Good Sam Club Open Roads Forum: Truck Campers: Shore Power??
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burningman

Seattle, WA USA

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Posted: 01/30/19 08:47am Link  |  Quote  |  Print  |  Notify Moderator

valhalla360 wrote:

Lights and water pump run off 12v...disconnect the battery and you had no 12v.

No reason to disconnect the battery when plugging into shore power.


The power converter in camper does provide 12 volt DC power and everything should be working whether there is a battery present or not, when plugged into shorepower the battery is entirely unnecessary.
That’s why that device is called a converter.

Either your converter is dead or something is turned off or disconnected.


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AnEv942

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Posted: 01/30/19 09:06am Link  |  Quote  |  Print  |  Notify Moderator

My opinion is the only silly questions are the ones not asked.
https://www.lancecamper.com/docs/2005%20........ers%20Manual%20-%20Lance_Lance%20Max.pdf
linked is the owners manual to download if you don't have, which may answer some basic questions. Page 27 of the pdf file talks about the 12v.
I assumed physically disconnecting battery cables-note if using a disconnect switch to turn off battery output to camper it also stops ability to charge them.

Once I’m set up at camp, I’ll have the battery connected and the power cord plugged into my generator during the day. I assume this will power all my 120v needs and charge the battery along the way for all 12v needs? Am I correct in that? Yes

Well now I have to go and pull my battery cables...I know our old converter did not supply 12v directly, but responses here make me wonder if replacement does. Just out of curiosity-


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wnjj

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Posted: 01/30/19 09:20am Link  |  Quote  |  Print  |  Notify Moderator

AnEv942 wrote:

Well now I have to go and pull my battery cables...I know our old converter did not supply 12v directly, but responses here make me wonder if replacement does. Just out of curiosity-

How could it not supply 12V directly? The lights and water pump are just 12V loads and so is a battery that is charging. The converter can’t tell the difference. Now some older converters need a battery for balasting or they would either produce too high of a voltage or have excessive ripple but there would still be power to the system.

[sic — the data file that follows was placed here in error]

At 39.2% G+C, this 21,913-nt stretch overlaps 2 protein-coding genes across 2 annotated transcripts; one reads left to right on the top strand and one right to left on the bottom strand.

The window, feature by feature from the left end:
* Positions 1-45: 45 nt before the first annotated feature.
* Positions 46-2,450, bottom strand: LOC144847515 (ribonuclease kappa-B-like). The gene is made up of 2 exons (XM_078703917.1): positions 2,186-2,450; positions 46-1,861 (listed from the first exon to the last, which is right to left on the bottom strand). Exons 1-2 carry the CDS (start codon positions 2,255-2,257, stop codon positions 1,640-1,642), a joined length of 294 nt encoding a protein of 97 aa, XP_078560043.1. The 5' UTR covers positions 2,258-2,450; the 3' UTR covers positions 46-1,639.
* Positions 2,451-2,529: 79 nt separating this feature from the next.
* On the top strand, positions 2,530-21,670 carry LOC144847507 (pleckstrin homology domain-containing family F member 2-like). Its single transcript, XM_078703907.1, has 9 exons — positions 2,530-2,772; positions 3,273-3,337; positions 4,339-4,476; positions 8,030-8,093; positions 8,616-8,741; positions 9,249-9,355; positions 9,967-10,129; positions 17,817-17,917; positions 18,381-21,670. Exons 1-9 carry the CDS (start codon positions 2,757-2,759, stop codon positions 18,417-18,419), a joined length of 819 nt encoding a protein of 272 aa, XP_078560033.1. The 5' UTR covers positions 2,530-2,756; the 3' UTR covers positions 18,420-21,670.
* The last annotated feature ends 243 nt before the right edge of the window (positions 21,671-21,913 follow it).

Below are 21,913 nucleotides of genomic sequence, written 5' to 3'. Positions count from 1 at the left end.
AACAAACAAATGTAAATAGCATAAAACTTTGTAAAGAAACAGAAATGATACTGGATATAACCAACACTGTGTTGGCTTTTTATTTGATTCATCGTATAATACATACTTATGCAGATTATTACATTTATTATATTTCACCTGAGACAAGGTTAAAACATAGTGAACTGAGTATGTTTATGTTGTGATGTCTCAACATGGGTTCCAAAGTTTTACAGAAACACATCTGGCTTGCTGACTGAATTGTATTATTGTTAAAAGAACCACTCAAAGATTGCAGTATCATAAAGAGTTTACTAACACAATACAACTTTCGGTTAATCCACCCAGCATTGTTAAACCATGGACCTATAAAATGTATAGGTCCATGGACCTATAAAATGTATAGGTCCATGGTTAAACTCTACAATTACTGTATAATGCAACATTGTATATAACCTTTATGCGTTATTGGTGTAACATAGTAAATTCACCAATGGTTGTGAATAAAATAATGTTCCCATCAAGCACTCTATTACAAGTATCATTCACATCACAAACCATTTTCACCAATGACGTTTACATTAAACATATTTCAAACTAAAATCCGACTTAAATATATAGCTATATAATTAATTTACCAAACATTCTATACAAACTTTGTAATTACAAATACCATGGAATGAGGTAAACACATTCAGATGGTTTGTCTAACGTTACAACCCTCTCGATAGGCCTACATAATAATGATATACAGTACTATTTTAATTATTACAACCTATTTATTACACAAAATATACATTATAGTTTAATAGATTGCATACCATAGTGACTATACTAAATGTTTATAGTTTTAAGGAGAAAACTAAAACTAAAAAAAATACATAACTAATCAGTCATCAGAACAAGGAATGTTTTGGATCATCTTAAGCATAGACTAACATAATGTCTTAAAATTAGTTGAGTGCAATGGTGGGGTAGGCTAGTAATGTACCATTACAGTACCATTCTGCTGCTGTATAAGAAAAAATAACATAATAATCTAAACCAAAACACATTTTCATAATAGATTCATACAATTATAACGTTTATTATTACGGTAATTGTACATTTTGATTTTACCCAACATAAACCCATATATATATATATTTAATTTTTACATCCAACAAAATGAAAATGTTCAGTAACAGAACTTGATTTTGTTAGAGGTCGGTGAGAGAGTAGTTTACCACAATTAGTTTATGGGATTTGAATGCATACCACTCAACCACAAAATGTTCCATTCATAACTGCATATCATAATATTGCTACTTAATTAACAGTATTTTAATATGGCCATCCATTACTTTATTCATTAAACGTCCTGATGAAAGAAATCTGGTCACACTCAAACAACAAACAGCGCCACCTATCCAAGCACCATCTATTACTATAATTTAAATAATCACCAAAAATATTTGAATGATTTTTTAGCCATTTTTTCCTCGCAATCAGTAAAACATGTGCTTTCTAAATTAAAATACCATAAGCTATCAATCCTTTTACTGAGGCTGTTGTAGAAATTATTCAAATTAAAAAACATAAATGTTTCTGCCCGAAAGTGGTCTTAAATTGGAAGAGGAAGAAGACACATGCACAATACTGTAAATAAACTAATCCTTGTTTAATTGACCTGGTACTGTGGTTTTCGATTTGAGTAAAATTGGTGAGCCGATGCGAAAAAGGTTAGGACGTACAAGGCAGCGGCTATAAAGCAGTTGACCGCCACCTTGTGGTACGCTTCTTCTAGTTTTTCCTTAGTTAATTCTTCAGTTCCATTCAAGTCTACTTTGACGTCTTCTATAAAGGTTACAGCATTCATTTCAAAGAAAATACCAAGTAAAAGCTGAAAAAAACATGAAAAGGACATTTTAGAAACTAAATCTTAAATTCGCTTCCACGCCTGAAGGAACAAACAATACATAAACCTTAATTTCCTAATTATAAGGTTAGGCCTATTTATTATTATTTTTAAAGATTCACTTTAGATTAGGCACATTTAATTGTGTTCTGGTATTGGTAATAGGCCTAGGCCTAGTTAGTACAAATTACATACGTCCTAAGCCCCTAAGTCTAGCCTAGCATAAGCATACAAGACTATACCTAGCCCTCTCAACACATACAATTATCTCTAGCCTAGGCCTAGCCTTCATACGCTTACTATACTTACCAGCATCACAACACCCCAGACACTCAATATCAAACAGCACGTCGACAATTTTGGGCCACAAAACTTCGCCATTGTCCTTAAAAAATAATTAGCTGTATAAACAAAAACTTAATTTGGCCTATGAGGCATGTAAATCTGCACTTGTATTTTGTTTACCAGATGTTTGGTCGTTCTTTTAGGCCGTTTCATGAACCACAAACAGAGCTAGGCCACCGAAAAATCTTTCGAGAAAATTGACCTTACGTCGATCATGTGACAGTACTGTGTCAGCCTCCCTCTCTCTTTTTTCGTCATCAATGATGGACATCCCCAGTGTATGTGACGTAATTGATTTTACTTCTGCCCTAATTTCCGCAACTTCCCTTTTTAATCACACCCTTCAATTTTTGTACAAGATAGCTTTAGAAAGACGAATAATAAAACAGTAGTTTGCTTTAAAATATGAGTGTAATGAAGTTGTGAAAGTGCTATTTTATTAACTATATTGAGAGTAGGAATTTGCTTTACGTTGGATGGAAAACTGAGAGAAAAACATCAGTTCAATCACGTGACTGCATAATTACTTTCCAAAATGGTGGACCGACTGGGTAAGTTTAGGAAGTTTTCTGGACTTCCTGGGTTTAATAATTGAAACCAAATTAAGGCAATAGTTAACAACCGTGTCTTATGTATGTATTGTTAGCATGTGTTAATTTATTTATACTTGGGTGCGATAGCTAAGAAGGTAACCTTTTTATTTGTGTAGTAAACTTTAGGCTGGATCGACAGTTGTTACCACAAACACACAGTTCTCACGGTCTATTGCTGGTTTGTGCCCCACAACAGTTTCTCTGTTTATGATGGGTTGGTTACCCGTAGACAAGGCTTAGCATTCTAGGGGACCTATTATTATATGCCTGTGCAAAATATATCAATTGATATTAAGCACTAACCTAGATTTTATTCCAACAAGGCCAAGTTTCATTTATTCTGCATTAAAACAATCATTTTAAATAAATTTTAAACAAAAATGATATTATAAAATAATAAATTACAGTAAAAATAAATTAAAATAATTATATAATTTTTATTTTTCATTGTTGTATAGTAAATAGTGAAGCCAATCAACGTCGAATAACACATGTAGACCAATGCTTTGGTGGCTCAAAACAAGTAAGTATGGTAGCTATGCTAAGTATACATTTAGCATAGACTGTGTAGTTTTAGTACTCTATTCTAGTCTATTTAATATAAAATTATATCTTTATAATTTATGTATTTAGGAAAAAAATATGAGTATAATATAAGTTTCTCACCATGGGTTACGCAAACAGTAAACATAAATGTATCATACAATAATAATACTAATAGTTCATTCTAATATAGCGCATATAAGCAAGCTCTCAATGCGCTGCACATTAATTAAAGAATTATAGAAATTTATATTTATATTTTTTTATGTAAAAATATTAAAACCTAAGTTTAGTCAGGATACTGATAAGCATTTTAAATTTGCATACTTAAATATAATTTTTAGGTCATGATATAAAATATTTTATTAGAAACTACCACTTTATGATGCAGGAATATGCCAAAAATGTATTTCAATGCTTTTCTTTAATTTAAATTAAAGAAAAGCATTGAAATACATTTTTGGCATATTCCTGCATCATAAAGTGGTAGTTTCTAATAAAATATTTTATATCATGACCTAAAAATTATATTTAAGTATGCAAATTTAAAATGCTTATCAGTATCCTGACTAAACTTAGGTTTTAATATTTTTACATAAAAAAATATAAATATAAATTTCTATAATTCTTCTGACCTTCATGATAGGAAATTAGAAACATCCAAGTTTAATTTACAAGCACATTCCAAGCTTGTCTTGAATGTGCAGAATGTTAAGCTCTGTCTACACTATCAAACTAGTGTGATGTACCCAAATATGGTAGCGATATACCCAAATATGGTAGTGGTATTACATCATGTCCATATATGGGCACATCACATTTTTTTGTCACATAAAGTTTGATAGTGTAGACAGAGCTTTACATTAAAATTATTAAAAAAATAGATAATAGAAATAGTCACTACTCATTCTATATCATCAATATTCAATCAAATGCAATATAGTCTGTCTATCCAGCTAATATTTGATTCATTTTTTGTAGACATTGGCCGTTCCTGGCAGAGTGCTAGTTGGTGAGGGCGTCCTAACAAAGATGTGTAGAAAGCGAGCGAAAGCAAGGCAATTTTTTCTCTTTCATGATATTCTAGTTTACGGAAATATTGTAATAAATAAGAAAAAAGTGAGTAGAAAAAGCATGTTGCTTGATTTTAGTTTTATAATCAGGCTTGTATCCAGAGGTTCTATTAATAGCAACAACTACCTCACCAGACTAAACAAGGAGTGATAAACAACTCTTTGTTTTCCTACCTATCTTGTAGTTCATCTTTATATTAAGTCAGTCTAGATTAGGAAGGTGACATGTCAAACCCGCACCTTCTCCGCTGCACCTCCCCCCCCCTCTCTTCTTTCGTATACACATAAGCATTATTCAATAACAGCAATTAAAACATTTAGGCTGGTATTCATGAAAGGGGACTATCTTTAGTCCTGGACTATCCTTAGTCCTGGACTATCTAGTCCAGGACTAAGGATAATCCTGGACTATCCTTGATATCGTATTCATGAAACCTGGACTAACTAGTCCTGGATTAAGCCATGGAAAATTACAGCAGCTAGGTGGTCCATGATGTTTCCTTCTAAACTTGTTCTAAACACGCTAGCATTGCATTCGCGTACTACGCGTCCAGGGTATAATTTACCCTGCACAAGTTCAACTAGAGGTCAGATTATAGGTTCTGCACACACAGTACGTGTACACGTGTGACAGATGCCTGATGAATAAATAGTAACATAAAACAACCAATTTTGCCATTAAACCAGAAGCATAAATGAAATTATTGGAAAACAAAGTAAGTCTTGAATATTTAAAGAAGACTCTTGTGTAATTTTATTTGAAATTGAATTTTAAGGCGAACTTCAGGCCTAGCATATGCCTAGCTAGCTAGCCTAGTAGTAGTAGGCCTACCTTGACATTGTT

If your camper disconnect was between the battery and load center but the converter was connected on the battery side then I could understand.

There were also some old style ones that had a switch to choose battery or converter to supply the RV but couldn’t charge the battery from the converter. My sisters 1980’s Coleman popup had that.

AnEv942

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Posted: 01/30/19 09:48am Link  |  Quote  |  Print  |  Notify Moderator

I dont know- out put of old converter went thru battery- if battery not wired, on shore with disconnect switch not engaged (either position) there was no 12v at fuse panel. My assumption (to assume is to error) was all output of new converter still went thru battery, never checked with battery not connected.

Edit:
I'll be dipped. Removed, isolated both battery positive leads, plugged in camper-
everything works, 13.5+ volts. Battery disconnect has no effect (Thinking out put of converter might go thru switch). Turning off converter 12v fades away. Though I dont think I would use converter to supply high loads directly- its possible to have 12v if battery dumps(and removed). Now I'm curious why and how the old converter behaved as it did- no changes were made to wiring.

Which makes me wonder about OPs converter and no 12v?

* This post was edited 01/30/19 11:03am by AnEv942 *

starcraft69

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Posted: 01/30/19 11:15am Link  |  Quote  |  Print  |  Notify Moderator

burningman wrote:

valhalla360 wrote:

Lights and water pump run off 12v...disconnect the battery and you had no 12v.

No reason to disconnect the battery when plugging into shore power.